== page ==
Advertisement

Availability of Disaster Preparedness Awareness Improvement for Supplying Knowledge Using Microblog and Comic Expression

  • Sojo EnokidaEmail author
  • Taku Fukushima
  • Takashi Yoshino
  • Tomoki Motozuka
  • Nobuyuki Egusa
Conference paper
Part of the Lecture Notes in Computer Science book series (LNCS, volume 10397)

Abstract

The Great East Japan earthquake that occurred in March, 2011 caused large-scale damage in the Tohoku area. Japan has frequently been geographically and economically damaged by natural disasters, such as the 2014 Mount Ontake eruption, 2015 Kanto and Tohoku heavy rain, and 2016 Kumamoto earthquake. In general, disaster preparedness awareness (DPA) increases immediately following a disaster; however, this preparedness diminishes over time. Therefore, the continuation and improvement of disaster preparedness of people is essential. To address this critical issue, we have distributed a “disaster preparedness four-frame comic (DPFFC)” to provide knowledge pertaining to disaster preparedness by using comic expressions via online social network Twitter. The DPFFC aims to improve the DPA by helping users to acquire related knowledge in their daily lives via Twitter. In this study, we considered the possibility that the DPFFC may continue and improve DPA by combining Twitter, which is used in daily life, with a comic, which provides a significant learning effect, and our results confirmed this. In addition, we found that the DPFFC has the potential bridge the gap between DPA and action.

Keywords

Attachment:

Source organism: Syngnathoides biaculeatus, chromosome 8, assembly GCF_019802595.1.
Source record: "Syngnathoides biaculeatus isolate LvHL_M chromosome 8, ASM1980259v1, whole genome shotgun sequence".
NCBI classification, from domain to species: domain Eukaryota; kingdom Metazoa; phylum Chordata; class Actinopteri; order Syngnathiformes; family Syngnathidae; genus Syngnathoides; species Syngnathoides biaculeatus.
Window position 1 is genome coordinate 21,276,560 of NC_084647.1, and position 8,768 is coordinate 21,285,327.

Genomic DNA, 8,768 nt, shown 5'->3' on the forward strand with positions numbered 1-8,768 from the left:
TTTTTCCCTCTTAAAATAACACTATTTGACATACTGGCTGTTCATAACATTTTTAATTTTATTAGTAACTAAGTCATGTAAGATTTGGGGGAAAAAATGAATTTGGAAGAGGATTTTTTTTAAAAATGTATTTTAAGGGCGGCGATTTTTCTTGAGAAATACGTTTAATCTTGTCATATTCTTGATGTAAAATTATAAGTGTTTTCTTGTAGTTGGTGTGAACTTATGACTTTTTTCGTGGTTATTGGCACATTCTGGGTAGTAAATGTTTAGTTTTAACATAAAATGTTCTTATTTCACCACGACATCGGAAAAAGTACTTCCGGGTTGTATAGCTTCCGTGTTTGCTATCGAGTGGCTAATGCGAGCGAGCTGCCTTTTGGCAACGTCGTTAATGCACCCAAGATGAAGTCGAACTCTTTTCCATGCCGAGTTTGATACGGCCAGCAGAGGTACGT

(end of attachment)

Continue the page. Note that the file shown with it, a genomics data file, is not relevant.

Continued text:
Disaster preparedness awareness Disaster preparedness knowledge Comic expression Twitter Disaster information 

References

  1. 1.
    Katada, T., Kanai, M.: Implementation of tsunami disaster education for children and their parents at elementary school, Solutions to Coastal Disaster 2008, Tsunamis, pp. 39–48 (2008)Google Scholar
  2. 2.
    Acar, A., Muraki, Y.: Twitter for crisis communication: lessons learned from Japan’s tsunami disaster. Int. J. Web Based Communities 7(3), 392–402 (2011)CrossRefGoogle Scholar
  3. 3.
    sUpson, M., Hall, C.M.: Comic book guy in the classroom: the educational power and potential of graphic storytelling in library instruction. In: Kansas Library Association College and University Libraries Section Proceedings, vol. 3, No. 1, pp. 26–38 (2013)Google Scholar
  4. 4.
    Takeshi, S., Toriumi, F., Matsuo, Y.: Tweet trend analysis in an emergency situation. In: Proceedings of the Special Workshop on Internet and Disasters, pp. 3:1–3:8 (2011)Google Scholar
  5. 5.
    Miyabe, M., Miura, A., Aramaki, E.: Use trend analysis of twitter after the great east Japan earthquake. In: Proceedings of the ACM 2012 Conference on Computer Supported Cooperative Work Companion, pp. 175–178 (2012)Google Scholar
  6. 6.
    Potts, L., Seitzinger, J., Jone, D., Harrison, A.: Tweeting disaster: hashtag constructions and collisions. In: Proceedings of the 29th ACM International Conference on Design of Communication, pp. 235–240 (2011)Google Scholar
  7. 7.
    Hosler, J., Boomer, K.B.: Are comic books an effective way to engage nonmajors in learning and appreciating science? In: CBE-Life Sciences. Education, vol. 10, pp. 309–317 (2011)Google Scholar

Copyright information

© Springer International Publishing AG 2017

Authors and Affiliations

  • Sojo Enokida
    • 1
    Email author
  • Taku Fukushima
    • 2
  • Takashi Yoshino
    • 1
  • Tomoki Motozuka
    • 3
  • Nobuyuki Egusa
    • 1
  1. 1.Wakayama UniversityWakayamaJapan
  2. 2.Osaka Institute of TechnologyOsakaJapan
  3. 3.Disaster Reduction and Human Renovation InstitutionHyogoJapan

Personalised recommendations